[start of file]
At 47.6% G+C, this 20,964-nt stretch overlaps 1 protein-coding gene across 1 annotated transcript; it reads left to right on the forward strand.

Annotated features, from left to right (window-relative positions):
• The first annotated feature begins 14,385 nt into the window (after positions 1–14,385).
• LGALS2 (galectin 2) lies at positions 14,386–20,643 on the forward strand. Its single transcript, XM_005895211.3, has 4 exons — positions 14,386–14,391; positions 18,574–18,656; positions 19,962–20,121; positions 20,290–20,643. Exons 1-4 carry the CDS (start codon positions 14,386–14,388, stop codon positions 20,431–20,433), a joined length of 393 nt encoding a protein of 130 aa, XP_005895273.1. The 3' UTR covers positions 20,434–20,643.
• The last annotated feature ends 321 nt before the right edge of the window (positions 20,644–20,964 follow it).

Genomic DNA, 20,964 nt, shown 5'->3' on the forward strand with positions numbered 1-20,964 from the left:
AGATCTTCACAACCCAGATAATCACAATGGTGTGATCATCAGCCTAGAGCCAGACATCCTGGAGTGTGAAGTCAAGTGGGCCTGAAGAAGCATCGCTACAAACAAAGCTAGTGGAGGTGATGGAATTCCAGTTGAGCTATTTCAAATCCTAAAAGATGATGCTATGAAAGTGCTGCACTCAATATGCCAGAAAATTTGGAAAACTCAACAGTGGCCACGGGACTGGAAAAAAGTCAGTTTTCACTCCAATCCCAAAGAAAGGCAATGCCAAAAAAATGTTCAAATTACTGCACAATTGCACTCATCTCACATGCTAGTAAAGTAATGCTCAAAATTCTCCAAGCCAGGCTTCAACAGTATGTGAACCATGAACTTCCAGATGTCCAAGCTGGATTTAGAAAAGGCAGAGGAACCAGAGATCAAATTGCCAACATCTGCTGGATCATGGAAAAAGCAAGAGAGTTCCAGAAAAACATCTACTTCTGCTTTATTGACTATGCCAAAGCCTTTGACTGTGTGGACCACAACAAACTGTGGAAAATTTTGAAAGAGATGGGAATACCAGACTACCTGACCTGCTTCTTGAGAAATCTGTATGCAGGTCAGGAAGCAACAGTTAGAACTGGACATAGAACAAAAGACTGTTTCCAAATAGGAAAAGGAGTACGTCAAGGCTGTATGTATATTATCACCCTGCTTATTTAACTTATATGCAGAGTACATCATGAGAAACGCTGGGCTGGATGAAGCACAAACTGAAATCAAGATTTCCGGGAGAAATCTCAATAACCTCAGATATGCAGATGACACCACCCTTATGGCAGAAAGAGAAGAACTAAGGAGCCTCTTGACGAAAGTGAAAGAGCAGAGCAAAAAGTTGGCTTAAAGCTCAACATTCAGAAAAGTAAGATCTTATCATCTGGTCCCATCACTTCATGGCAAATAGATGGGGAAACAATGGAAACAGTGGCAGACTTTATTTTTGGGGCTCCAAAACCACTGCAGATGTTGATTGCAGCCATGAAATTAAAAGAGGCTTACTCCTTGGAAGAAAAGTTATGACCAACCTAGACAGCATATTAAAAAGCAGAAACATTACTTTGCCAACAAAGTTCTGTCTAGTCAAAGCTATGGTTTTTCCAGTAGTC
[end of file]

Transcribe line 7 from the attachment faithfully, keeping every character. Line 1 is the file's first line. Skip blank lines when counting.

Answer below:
AGATCTTCACAACCCAGATAATCACAATGGTGTGATCATCAGCCTAGAGCCAGACATCCTGGAGTGTGAAGTCAAGTGGGCCTGAAGAAGCATCGCTACAAACAAAGCTAGTGGAGGTGATGGAATTCCAGTTGAGCTATTTCAAATCCTAAAAGATGATGCTATGAAAGTGCTGCACTCAATATGCCAGAAAATTTGGAAAACTCAACAGTGGCCACGGGACTGGAAAAAAGTCAGTTTTCACTCCAATCCCAAAGAAAGGCAATGCCAAAAAAATGTTCAAATTACTGCACAATTGCACTCATCTCACATGCTAGTAAAGTAATGCTCAAAATTCTCCAAGCCAGGCTTCAACAGTATGTGAACCATGAACTTCCAGATGTCCAAGCTGGATTTAGAAAAGGCAGAGGAACCAGAGATCAAATTGCCAACATCTGCTGGATCATGGAAAAAGCAAGAGAGTTCCAGAAAAACATCTACTTCTGCTTTATTGACTATGCCAAAGCCTTTGACTGTGTGGACCACAACAAACTGTGGAAAATTTTGAAAGAGATGGGAATACCAGACTACCTGACCTGCTTCTTGAGAAATCTGTATGCAGGTCAGGAAGCAACAGTTAGAACTGGACATAGAACAAAAGACTGTTTCCAAATAGGAAAAGGAGTACGTCAAGGCTGTATGTATATTATCACCCTGCTTATTTAACTTATATGCAGAGTACATCATGAGAAACGCTGGGCTGGATGAAGCACAAACTGAAATCAAGATTTCCGGGAGAAATCTCAATAACCTCAGATATGCAGATGACACCACCCTTATGGCAGAAAGAGAAGAACTAAGGAGCCTCTTGACGAAAGTGAAAGAGCAGAGCAAAAAGTTGGCTTAAAGCTCAACATTCAGAAAAGTAAGATCTTATCATCTGGTCCCATCACTTCATGGCAAATAGATGGGGAAACAATGGAAACAGTGGCAGACTTTATTTTTGGGGCTCCAAAACCACTGCAGATGTTGATTGCAGCCATGAAATTAAAAGAGGCTTACTCCTTGGAAGAAAAGTTATGACCAACCTAGACAGCATATTAAAAAGCAGAAACATTACTTTGCCAACAAAGTTCTGTCTAGTCAAAGCTATGGTTTTTCCAGTAGTC